No Turning Back: Nick Frost Dances His Way to Redemption in Cuban Fury
Sprung forth from an idea that had been lingering on the forefront of actor Nick Frost’s brain for some time, Cuban Fury is a Salsa-fueled romantic comedy that’s one part Strictly Ballroom, another part Rocky and final part Four Weddings and a Funeral. It’s a delightful little bit of dance-filled euphoria that’s almost impossible to dislike, everything building to beautifully rousing climax that makes up in laughter and heart what it lacks in originality.
The plot revolves around Bruce Garrett (Frost), a former Salsa wunderkind who allowed bullies to spoil his dream of dancing stardom leading him down a path into corporate drudgery and melancholic regret. But when his new American boss, Julia (Rashida Jones), shows a love for Salsa almost equal to his own Bruce decides to return to his roots and see if he can find the Cuban-flavored groove once again, reigniting a passion for living life he thought was gone forever.
I sat down with the actor to talk about this passion project of his and what it took to bring it all to fruition. Here are some of the highlights from that conversation.
Sara Michelle Fetters: Do I have this straight? The idea for this film started out as a drunken email?
Nick Frost: That was the catalyst. That was the point from which there was no turning back. [laughing]
No, in all honesty, [Cuban Fury] started out as a few kind of different things. The first was that I’ve always liked dancing. Additionally, I’ve always been kind of good at it even though I’m oftentimes crushed by the expectation that I should dance. When it is expected of me I probably then don’t want to do it. As a result of that I kind of messed up my wedding. I didn’t want to do a first dance and when we ended up doing one it was kind of terrible. I’ve never been able to live that down.
The flipside of that is that I’ve always wanted to secretly do a dance film and play a dancer. I think, after doing Hot Fuzz, Shaun of the Dead and The World’s End I think I decided it was important for me to do something uncomfortably comfortably different, and dancing was it.
Now, the drunkenness comes in when it comes to the fact I had this idea but I wasn’t sure I should share it with anyone. Every now and then it was push its way into my mind and say that I needed to tell someone about the idea and I’d kind of wrestle with it and end up not actually telling anyone. One day, though, I came home from a party a little worse for wear and wrote a very long email to my producer Nira [Park] basically pitching the entire film to her in massive detail. In the end I kind of did that thing where your finger pauses above the send button before pressing, subsequently falling asleep with my clothes on waking up the next morning feeling really guilty but not recalling why. Next thing I knew there was an email in my inbox from Nira saying how great the idea was and that she wanted to have a meeting. And that was it. I’d been caught. I’d probably wanted to be caught. But, either way, from that point on there was no turning back.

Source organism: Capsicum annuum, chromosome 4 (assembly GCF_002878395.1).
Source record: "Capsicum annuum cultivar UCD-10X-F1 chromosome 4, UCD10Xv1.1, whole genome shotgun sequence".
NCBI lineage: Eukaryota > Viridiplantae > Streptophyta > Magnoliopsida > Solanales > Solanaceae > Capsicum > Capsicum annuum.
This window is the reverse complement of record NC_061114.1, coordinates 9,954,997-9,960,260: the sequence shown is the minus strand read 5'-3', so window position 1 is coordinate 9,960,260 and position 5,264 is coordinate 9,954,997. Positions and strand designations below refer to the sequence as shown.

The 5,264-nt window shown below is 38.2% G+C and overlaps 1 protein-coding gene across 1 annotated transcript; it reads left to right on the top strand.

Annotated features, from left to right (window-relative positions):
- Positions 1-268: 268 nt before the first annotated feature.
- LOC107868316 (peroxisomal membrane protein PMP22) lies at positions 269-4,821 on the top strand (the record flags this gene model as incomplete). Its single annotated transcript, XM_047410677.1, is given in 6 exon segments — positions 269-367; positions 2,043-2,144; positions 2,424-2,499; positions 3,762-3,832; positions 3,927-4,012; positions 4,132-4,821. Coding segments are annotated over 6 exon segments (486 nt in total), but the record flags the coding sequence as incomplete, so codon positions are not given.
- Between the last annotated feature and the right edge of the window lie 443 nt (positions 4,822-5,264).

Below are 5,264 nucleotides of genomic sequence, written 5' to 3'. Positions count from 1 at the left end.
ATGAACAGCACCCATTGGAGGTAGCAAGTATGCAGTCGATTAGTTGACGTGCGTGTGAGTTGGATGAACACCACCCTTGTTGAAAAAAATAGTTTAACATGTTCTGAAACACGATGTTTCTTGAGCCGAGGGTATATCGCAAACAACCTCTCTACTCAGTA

Sara Michelle Fetters: How fast did things move from that point?
Nick Frost: Let me tell you, from that email, to the first day of production, it was like 15 months, which is nothing. We found a screenwriter. We found a director. We got funding and we assembled a cast. Within no time we were shooting. It was time to dance.
Sara Michelle Fetters: What led you to your screenwriter Jon Brown? What made him the right man for the job?
Nick Frost: We’d known Jon for some time, [Nira] and I had been a fan of his and we just thought he was potentially a good fit for the project. He and I met and I presented the idea and he responded to it right away. He probably wrote the first draft of the script in something like 12 weeks, which is a little unheard of. With his background coming from television he could have easily turned in a first draft that felt like a three-hour T.V. show but it wasn’t that at all. The script was a beautifully crafted film right there on the page. At the same time, he was more than happy to sit in the room and listen to our ideas and feedback. He’d go off and write and come back with material that was so much better than anything we could have imagined for ourselves.
I think, after writing Paul and other little bits and pieces of other films I’ve worked on, I made the conscious decision that I didn’t want to write the script for this one. But, more than that, I didn’t want to bring somebody like the lovely Jon Brown onboard and then start telling them what to do. I wanted to give ideas and then see what he would come up with. You have to trust him. You have to believe that he will deliver a good script and that it will end up being the thing that allows you to make the film you wanted to right from the start. Jon did that. It was a lovely coupling.
Sara Michelle Fetters: Did your background working on the Cornetto Trilogy, working so closely with Simon Pegg and Edgar Wright on those three films as well as other projects, did this allow you to have that trust in Jon that he could take your idea and make something worthwhile out of it?